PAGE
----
To start rebuilding income, ID verifies that government benefits are available for every family, such as programs for transferring resources, transportation vouchers, and assistance for serious illnesses. This was fundamental for Oliveira. With the support of the legal team, she requested Incapacity Benefit provided for in the Social Assistance Organic Law, granted to people with deficiencies. “It took two years to receive it, but I got retroactive payment and was able to put a deposit on an apartment, which I will finish paying in eight years,” she celebrates.

Family algorithm
Besides the medications, attorneys, and psychologists, other specialists are also involved, such as architects and engineers, who help to improve housing conditions, nutritionists and training specialists to increase income. All of their suggestions and referrals are recorded as goals in the ID computer system, which, once a month, provides an overview of the progress of the families in different areas. “The team has accumulated a large amount of data and they serve as evidence to show whether the actions work or not,” says Mexican Daniel Ortega Nieto, senior public policy specialist of the World Bank, who evaluated the PAF methodology in 2013 during a postdoctoral study at the University of Georgetown, in the USA.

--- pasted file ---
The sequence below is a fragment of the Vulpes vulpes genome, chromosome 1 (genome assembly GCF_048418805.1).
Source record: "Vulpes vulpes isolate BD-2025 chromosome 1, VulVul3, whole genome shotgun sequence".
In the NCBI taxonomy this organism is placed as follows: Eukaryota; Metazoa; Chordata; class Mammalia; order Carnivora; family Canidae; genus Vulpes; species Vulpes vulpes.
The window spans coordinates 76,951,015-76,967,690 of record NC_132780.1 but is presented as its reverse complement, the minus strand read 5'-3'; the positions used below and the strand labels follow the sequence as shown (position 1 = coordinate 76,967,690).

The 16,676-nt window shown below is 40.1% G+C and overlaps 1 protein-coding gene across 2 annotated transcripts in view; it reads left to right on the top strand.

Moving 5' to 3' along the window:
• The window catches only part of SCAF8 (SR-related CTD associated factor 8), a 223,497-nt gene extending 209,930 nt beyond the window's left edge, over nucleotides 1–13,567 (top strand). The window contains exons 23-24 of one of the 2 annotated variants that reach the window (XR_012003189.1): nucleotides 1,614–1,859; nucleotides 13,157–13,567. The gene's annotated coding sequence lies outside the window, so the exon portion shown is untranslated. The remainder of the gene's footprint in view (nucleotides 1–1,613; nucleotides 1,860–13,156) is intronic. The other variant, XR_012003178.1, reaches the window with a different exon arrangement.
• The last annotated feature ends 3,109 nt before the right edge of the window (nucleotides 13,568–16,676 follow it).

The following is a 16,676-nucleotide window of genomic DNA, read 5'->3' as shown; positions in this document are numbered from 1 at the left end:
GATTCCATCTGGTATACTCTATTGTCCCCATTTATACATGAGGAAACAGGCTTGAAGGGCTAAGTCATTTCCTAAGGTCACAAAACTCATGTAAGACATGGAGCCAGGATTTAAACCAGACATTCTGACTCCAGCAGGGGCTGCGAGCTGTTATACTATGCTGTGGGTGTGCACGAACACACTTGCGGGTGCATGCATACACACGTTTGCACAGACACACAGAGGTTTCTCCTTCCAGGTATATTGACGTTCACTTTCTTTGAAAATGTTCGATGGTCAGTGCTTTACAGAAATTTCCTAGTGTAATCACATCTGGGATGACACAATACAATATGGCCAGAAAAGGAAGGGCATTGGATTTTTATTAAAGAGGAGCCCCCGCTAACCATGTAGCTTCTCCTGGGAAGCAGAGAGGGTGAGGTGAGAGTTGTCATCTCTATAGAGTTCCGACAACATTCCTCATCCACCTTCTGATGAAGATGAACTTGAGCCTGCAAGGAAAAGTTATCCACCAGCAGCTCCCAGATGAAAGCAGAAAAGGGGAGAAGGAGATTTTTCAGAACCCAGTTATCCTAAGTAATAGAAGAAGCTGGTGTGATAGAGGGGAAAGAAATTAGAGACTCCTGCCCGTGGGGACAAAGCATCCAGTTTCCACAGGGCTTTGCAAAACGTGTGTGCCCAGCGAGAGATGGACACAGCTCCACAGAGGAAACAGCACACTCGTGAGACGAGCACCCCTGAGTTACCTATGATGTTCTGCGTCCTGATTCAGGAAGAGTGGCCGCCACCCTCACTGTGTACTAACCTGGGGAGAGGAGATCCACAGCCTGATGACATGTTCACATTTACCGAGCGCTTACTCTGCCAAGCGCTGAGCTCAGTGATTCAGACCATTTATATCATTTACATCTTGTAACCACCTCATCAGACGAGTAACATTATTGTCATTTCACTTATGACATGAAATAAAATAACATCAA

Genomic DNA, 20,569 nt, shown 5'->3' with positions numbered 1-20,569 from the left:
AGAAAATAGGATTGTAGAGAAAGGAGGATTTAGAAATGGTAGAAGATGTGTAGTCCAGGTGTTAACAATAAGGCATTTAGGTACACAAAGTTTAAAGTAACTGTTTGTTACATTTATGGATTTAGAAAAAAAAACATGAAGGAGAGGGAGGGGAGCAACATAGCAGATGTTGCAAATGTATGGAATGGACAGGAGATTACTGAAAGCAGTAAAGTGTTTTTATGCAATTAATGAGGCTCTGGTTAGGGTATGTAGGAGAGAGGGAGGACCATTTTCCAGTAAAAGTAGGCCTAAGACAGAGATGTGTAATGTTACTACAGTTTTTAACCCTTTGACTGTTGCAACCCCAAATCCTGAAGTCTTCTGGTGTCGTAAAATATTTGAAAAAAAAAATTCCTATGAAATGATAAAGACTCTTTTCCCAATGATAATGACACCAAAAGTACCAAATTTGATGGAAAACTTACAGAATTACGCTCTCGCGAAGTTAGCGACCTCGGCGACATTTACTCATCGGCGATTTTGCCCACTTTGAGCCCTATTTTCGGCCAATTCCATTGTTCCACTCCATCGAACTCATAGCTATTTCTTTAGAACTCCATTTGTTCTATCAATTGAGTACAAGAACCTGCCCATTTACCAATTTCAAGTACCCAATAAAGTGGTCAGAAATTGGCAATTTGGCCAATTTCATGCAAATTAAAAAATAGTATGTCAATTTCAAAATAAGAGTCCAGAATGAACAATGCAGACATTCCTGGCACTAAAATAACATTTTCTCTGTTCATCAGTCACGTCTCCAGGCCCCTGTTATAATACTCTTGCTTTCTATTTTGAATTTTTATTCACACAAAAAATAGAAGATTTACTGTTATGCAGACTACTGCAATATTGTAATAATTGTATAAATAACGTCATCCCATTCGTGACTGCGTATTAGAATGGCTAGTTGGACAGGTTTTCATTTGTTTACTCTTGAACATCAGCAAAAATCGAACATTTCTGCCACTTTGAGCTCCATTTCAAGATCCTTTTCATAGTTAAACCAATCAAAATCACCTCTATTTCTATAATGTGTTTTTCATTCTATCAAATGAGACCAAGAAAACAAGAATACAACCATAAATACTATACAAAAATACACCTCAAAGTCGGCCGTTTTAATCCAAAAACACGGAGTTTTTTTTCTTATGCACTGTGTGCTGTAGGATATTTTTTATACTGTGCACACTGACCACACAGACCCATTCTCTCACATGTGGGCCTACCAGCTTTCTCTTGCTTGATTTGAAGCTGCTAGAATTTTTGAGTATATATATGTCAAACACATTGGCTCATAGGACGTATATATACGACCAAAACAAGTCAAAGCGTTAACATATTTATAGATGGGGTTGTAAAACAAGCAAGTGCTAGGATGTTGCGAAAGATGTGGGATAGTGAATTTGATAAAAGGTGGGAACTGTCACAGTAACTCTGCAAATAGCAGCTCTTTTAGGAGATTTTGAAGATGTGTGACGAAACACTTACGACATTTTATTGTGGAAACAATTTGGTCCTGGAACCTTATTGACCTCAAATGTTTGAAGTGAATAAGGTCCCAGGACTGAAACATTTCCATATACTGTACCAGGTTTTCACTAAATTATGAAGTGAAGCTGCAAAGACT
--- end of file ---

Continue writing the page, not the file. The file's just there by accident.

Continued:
For Vera Cordeiro, the computer system, produced in partnership with McKinsey, a North-American consultancy that does not charge for the service, and enhanced by companies such as Radix, is at the core of ID’s social technology. The challenge is to give meaning to the enormous set of information collected by the technical team and volunteers. She says that, using the system, all the professionals involved are able to follow the development of the families. The psychologist, for example, knows what the medication is doing, while the architect works in collaboration with the engineer.

Goals to be achieved are agreed and monitored in monthly visits that the families make to ID. The children should be vaccinated, and, if they are old enough, attend school. The parents can choose professional courses to improve their qualifications, but have to show that they are taking part in them. If they do not comply with their commitments, they run the risk of being suspended from the program to give others the opportunity. They are released—or “discharged,” as the volunteers say—after meeting well-established criteria. They should all have a regular clinical state at least. If a member suffers from a chronic illness, it must be controlled and stabilized. For income, at least one adult must be working and the per capita income of the family cannot be less than a quarter of the minimum wage. Housing has to be masonry, without leaks in the walls and with a sewage system, among other requirements.